The psalmist in Psalm 13 was experiencing his own anguish and this psalm reveals three themes to us of how we can praise God during our times of distress. The first theme contained in (vs. 1, 2) reveals to us and allows us to know that during times of distress we can show our disillusionment and disappointment to God (We can let God know how hurt, upset, angry we may be). The psalmist asks God four times, “How long?” How long will you forget me? How long will you hide your face from me? How long must I bear this pain? How long will my enemy be exalted over me? Each successive complaint becomes more harsh and intense. The psalmist is crying out to God from the depths of his soul. No holds, barred; no holding back. No hiding how he truly feel. In our times of distress we must open our hearts and be completely honest with God with what is on our hearts and what we are feeling.
The psalmist in (vs. 3, 4) calls on God to answer him. It is not a passive petition but an active one. We do not know the problem or situation that the psalmist is facing but he is not asking God to resolve the problem, he is expecting God to fix the situation. When we are open and completely honest with God we may petition Him for a response. Psalms 5 says it best, “Give ear to my words O Lord, consider my sighing. Listen to my cry for help my King and my God, for to you I pray. In the morning, O Lord, you hear my voice; in the morning I lay my requests before you and wait in expectation.” In our times of distress, we can make our requests known to God, lay them before His throne of grace and wait in expectation, in anticipation, knowing He will respond.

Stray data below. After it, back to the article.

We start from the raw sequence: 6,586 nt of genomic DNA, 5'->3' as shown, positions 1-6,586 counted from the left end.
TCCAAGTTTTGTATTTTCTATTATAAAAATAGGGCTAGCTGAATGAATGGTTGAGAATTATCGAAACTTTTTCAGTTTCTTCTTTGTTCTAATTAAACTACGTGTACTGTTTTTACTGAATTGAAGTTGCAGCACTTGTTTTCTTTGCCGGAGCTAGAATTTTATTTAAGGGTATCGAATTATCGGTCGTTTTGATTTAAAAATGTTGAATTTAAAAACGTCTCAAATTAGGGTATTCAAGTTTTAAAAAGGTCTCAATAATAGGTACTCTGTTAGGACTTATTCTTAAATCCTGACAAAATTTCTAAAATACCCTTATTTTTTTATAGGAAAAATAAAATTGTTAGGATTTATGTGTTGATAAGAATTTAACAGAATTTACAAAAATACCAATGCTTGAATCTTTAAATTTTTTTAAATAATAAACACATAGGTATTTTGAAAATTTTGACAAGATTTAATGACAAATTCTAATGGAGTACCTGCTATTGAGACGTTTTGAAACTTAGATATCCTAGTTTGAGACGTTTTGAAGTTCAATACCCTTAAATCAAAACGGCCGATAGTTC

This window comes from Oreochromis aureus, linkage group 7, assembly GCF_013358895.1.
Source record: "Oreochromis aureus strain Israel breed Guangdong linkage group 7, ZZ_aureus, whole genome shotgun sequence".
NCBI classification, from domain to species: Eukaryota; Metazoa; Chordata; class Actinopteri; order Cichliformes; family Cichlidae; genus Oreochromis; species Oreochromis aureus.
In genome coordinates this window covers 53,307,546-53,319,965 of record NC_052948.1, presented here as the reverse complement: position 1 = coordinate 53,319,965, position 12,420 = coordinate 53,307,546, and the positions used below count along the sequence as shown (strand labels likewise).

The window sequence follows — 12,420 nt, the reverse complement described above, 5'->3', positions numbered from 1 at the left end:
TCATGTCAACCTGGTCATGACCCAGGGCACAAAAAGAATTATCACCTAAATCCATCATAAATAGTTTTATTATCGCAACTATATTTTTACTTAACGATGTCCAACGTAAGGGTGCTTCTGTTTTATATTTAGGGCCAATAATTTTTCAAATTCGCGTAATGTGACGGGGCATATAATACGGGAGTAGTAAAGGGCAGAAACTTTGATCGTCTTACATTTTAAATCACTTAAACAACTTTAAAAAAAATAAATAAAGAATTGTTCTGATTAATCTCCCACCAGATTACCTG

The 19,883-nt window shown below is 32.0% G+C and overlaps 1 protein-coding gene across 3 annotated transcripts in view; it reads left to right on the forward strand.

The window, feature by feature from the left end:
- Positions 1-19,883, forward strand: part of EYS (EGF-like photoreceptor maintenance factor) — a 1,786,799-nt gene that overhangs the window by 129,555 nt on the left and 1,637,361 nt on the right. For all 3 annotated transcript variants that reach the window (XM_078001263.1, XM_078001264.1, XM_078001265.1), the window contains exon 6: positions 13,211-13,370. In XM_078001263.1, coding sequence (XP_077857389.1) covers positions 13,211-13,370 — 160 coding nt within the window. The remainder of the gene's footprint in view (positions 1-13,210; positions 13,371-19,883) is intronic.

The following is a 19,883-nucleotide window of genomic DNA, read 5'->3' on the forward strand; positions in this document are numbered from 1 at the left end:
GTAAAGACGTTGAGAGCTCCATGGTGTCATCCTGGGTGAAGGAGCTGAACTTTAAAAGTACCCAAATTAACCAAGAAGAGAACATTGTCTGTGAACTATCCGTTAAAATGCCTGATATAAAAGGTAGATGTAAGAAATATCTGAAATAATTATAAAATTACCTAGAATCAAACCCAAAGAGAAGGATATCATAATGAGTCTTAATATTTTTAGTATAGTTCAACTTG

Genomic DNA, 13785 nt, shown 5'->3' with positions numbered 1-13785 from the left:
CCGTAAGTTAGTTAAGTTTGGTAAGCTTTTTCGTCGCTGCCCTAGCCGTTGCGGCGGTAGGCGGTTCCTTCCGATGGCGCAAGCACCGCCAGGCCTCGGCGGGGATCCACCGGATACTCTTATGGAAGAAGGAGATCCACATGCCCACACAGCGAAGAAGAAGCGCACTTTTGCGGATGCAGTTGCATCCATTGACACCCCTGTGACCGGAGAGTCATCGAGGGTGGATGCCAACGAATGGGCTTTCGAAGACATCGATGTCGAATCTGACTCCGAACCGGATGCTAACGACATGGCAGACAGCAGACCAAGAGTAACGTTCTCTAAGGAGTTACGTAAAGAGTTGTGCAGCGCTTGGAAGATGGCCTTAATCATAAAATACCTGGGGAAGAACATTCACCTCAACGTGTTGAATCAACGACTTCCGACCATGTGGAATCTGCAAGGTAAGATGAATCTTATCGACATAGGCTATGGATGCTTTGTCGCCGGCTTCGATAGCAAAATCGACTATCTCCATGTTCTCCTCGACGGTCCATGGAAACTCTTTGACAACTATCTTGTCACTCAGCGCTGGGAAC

In (vs. 5, 6), the psalmist suddenly shifts from anguish to praise. His attitude changes from complaining to God to complimenting God; he moves from the language of protesting to the language of praise. The text does not reveal if the psalmist’s particular problem is solved, but the text does reveal a number of aspects about the psalmist’s relationship with God. First, the psalmist trusts God. Trust is all about being dependable, trust is about being reliable, trust is about having confidence in, and the psalmist is confident in God. He knows that he can depend on God. Second, the psalmist knows that God’s love is steadfast. Steadfast love is God’s unchanging love, steadfast love is God’s unconditional love, steadfast love is God’s unending love, and steadfast love is God’s everlasting love. Third, God has saved the psalmist and God has rescued him, which is a cause for celebration. The thing about distress is that it happens not once, not twice, but several times over the course of our lives. Fourth, the psalmist knows that God has been good to him in the past and God will always be good to him. Fifth, the psalmist understands who he is and who he belongs to. He addresses God personally by calling him “my God”. They have a relationship. They have history. They talk to one another. And we have that same opportunity. I love the way our Heidelburg Catechism, in its first question, What is your only comfort, in life and in death, frames for us to whom we belong: That I belong-body and soul, in life and in death-not to myself but to my faithful Savior, Jesus Christ, who at the cost of his own blood has fully paid for all my sins and has completely freed me from the dominion of the devil; that he protects me so well that without the will of my Father in heaven not a hair can fall from my head; indeed, that everything must fit his purpose for my salvation. Therefore, by his Holy Spirit, he also assures me of eternal life, and makes me wholeheartedly willing and ready from now on to live for him.
In our times of distress, we can praise God because He desires for us to be totally open and honest with Him; we can lay our requests before Him and wait in expectation; because of His steadfast, unchanging and unconditional love for us, we can be confident that He will respond, rescue, remain at our side no matter what pain, suffering or anguish we may be experiencing; and we can go to God because we belong to Him, in body and in soul, in life and in death.
To Him who loves us and freed us from our sins by His blood, and made us to be a kingdom, priests serving his God and Father, to him be glory and dominion forever and ever. Amen. (Rev. 1:5-6).